Long before Nina Jankowicz was tapped by Joe Biden to head the Disinformation Governance Board in the Department of Homeland Security, she offered advice to the new president and claimed disinformation is “an American pathology” that has to be cured.
In her piece “How to Defeat Disinformation: An Agenda for the Biden Administration” in Foreign Affairs magazine in November of 2020, Jankowicz spelled out what she believed should be done at the White House, including creating her job to quash conspiracy theories about the outcome of the election.
The author of books on disinformation not only offered advice to Biden but promoted the idea of a new federal post by saying that Biden should use “new governmental structures and legislation” to fight back.
Homegrown disinformation proliferated in this election year, including claims that so-called antifa militants started wildfires in the Pacific Northwest and assertions—fed by the mushrooming QAnon conspiracy—that Trump is saving the country from a powerful cabal of pedophiles. Such false and wild notions have blossomed in the societal fissures that have widened under Trump—between those who live in rural areas and those who live in cities, for instance, and those who see systemic racism as a major problem and those who don’t. These divisions have been exacerbated by the COVID-19 pandemic, four years of Trump’s populist rhetoric, and a social media environment that encourages outrage and extremism. The White House has sought to combat disinformation only when forced to and continues to put pressure on social media companies for its own political convenience—bristling, for instance, at content moderation decisions that affect the president, such as Twitter’s decision to label Trump’s tweets as suspect. Social media platforms have made temporary, surface-level changes to curb the spread of false claims, but they continue to profit from the very structures and imperatives that are now driving groups of Trump-supporting, reality-denying vigilantes to rally at ballot counting centers across the country.
Biden and his advisers seem to recognize the scale and scope of the problem. As a bridge builder and big-tent politician, the president-elect may be uniquely equipped to lead efforts to shore up American resilience to foreign and domestic disinformation. Biden is the lone American signatory of the Pledge for Election Integrity, a 2019 document drafted by the transatlantic nonprofit group Alliance of Democracies. The group of mostly European politicians who signed the pledge promised they would not “fabricate, use or spread data or materials that were falsified, fabricated, doxed or stolen for disinformation or propaganda purposes”; distribute deepfake videos; or utilize inauthentic means, such as bots, to amplify their messages. Biden should continue to lead by example and convince Democratic and Republican members of Congress and state and local officials to pledge to abide by these principles.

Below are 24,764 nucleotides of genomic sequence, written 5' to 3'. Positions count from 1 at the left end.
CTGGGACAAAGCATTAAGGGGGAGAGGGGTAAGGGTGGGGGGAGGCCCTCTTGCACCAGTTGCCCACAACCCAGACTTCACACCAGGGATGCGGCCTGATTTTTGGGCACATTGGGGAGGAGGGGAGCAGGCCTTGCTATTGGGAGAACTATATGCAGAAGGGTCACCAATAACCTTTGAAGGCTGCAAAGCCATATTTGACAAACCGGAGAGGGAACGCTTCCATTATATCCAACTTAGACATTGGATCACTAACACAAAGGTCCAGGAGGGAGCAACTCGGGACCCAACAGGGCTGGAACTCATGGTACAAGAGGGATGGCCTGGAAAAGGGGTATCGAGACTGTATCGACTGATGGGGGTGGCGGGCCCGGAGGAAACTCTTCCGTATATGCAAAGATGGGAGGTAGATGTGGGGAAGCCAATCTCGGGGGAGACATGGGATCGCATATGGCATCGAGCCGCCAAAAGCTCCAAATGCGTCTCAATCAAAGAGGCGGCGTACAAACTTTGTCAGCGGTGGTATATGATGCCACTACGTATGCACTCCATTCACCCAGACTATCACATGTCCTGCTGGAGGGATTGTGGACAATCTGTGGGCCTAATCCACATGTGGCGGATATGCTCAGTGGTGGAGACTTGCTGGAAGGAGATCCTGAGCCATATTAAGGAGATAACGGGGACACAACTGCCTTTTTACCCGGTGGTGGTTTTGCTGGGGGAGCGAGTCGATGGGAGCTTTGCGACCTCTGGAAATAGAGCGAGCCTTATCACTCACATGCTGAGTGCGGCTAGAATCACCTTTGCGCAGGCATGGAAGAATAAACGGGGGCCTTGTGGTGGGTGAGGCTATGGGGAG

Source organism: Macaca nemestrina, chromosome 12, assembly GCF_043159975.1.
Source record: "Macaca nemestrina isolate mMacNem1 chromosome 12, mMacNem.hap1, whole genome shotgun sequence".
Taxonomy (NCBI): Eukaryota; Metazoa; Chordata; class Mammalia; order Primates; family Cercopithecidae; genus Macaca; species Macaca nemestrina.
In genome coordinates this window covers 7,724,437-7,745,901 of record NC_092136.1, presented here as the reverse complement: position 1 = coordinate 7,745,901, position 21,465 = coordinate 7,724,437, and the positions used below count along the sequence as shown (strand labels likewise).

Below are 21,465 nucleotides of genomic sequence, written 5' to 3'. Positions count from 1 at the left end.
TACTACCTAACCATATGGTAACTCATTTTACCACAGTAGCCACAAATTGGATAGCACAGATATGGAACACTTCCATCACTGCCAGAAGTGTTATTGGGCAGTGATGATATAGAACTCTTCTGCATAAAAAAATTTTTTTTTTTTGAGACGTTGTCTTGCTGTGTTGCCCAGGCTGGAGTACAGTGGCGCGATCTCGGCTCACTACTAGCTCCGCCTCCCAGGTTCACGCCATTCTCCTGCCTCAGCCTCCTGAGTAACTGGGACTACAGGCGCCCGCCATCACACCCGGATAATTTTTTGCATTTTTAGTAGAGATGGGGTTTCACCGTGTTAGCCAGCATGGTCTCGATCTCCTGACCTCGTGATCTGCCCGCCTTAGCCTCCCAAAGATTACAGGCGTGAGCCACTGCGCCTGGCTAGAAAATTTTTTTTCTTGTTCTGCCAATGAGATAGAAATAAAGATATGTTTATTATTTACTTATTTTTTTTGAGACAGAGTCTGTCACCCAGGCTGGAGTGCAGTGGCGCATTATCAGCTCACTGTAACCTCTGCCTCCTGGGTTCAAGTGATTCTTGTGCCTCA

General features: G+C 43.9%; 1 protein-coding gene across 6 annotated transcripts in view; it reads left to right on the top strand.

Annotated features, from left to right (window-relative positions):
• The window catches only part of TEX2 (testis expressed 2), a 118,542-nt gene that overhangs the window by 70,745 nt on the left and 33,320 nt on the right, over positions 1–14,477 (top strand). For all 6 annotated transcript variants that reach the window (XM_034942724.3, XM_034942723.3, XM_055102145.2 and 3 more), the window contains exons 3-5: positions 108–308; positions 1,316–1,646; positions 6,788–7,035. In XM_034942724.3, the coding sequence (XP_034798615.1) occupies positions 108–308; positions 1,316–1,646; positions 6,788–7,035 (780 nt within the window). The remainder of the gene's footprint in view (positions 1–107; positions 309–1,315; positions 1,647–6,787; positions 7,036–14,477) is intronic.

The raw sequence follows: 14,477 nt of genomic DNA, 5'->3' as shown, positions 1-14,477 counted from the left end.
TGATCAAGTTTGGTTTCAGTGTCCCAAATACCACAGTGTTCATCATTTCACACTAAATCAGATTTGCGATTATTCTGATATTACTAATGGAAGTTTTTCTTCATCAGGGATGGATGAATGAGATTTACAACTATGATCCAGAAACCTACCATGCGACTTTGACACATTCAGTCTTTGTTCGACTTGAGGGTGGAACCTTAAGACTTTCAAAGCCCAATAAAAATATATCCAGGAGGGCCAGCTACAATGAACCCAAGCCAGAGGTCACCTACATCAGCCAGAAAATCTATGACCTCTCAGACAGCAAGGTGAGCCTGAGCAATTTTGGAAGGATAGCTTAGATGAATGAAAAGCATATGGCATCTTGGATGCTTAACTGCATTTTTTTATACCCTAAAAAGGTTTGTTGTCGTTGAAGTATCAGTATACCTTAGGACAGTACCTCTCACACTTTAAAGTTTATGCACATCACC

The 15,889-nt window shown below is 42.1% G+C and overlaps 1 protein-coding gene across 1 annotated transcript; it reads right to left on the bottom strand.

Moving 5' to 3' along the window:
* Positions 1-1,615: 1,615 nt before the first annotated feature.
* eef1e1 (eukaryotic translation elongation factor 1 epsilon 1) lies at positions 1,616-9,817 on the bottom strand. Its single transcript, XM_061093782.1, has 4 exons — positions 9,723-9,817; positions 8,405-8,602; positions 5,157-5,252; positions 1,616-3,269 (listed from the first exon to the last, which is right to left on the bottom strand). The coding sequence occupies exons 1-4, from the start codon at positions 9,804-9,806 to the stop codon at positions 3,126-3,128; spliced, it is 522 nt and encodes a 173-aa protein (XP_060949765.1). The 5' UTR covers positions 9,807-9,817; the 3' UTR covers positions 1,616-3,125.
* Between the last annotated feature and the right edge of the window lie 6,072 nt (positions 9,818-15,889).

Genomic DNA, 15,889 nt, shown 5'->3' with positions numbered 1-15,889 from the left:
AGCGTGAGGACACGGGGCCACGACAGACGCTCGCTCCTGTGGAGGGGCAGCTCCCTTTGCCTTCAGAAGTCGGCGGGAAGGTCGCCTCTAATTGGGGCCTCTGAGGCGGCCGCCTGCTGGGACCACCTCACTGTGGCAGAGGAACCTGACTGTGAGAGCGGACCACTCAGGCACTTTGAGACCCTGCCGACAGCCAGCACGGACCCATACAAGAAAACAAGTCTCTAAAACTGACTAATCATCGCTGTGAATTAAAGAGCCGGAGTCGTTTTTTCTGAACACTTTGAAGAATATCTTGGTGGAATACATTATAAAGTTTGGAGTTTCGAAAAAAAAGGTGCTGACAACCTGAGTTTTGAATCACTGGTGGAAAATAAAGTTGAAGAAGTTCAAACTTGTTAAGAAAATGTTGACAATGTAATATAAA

After four fractious years of politicization and polarization, however, it will take more than official pledges to address the degradation of public discourse in the United States and the manipulation of information by self-interested charlatans. The next administration will do better in this fight only if it pushes for new governmental structures and legislation. The president-elect’s record of bipartisanship presents an opportunity to push for clear, apolitical measures to safeguard American democracy from the toxic threat of disinformation.
Jankowicz said Biden should take the threat of disinformation “seriously” and mocked President Donald Trump for his own claims of disinformation about him as “a hoax.”
Jankowicz praised European efforts to address disinformation and suggested the United States should follow suit, including “creating a counter-disinformation czar within the National Security Council and setting up a corresponding directorate.”
Turns out, the Biden administration gave this new power to the Department of Homeland Security.
She also suggested that Biden should “bolster public media in order to provide more sober alternatives to the fire and brimstone of cable news,” and called for spending even more taxpayer funding on the left-wing Public Broadcasting Service and National Public Radio.
Jankowicz concluded that Biden and Kamala Harris are the right team to take on the disinformation problem.
“Without a serious injection of urgency at the highest levels and an understanding that fighting disinformation starts with good governance, the chaos of the Trump era will prove to be the norm, not the exception,” she wrote.
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